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What is the definition of machine learning? What are the advantages of machine learning?

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  • $\begingroup$ Here is a related question. $\endgroup$
    – nbro
    Nov 16 '20 at 18:03
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What is machine learning?

Machine learning (ML) has been defined by multiple people in similar (or related) ways.

Tom Mitchell, in his book Machine Learning (1997), defines an ML algorithm/program (or machine learner) as follows.

A computer program is said to learn from experience $E$ with respect to some class of tasks $T$ and performance measure $P$, if its performance at tasks in $T$, as measured by $P$, improves with experience $E$.

This is a quite reasonable definition, given that it describes algorithms such as gradient descent, Q-learning, etc.

In his book Machine Learning: A Probabilistic Perspective (2012), Kevin P. Murphy defines the machine learning field/area as follows.

a set of methods that can automatically detect patterns in data, and then use the uncovered patterns to predict future data, or to perform other kinds of decision making under uncertainty (such as planning how to collect more data!)

Without referring to algorithms or the field, Shai Shalev-Shwartz and Shai Ben-David define machine learning as follows

The term machine learning refers to the automated detection of meaningful patterns in data.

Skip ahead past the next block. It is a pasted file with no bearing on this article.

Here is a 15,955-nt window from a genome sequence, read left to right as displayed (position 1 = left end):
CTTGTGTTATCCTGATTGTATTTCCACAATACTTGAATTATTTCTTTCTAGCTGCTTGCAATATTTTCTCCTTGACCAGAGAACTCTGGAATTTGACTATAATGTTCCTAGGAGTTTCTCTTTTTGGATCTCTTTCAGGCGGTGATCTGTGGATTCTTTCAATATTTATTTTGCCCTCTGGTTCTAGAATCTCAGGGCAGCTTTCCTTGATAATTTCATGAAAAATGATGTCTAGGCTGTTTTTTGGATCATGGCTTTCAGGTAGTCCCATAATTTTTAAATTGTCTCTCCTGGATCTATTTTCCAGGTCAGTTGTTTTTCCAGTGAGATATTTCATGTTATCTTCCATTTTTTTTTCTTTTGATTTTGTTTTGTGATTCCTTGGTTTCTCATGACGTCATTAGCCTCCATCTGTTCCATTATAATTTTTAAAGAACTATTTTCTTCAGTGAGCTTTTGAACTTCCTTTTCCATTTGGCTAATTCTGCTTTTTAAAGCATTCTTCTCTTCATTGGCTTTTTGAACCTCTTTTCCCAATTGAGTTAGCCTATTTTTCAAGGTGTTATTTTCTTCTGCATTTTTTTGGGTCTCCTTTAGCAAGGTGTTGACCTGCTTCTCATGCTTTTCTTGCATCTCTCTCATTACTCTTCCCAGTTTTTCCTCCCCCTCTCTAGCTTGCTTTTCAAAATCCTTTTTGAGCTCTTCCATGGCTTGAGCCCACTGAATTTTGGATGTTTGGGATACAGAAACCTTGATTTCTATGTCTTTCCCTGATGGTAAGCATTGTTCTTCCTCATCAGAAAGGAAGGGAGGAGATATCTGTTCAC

In all these definitions, the core concept is data or experience. So, any algorithm that automatically detects patterns in data (of any form, such as textual, numerical, or categorical) to solve some task/problem (which often involves more data) is a (machine) learning algorithm.

The tricky part of this definition, which often causes a lot of misconceptions about what ML is or can do, is probably automatically: this does not mean that the learning algorithm is completely autonomous or independent from the human, given that the human, in most cases, still needs to define a performance measure (and other parameters, including the learning algorithm itself) that guides the learning algorithm towards a set of solutions to the problem being solved.

As a field, ML could be defined as the study and application of ML algorithms (as defined by Mitchell's definition).

Sub-categories

Murphy and many others often divide machine learning into three main sub-categories

  • supervised learning (or predictive), where the goal is to learn a mapping from inputs $\textbf{x}$ to outputs $y$, given a labeled set of input-output pairs

  • unsupervised learning (or descriptive), where the goal is to find "interesting patterns" in the data

  • reinforcement learning, which is useful for learning how to act or behave when given an occasional reward or punishment signals

However, there are many other possible sub-categories (or taxonomies) of machine learning techniques, such as

  • deep learning (i.e. the use of neural networks to approximate functions and related learning algorithms, such as gradient descent) or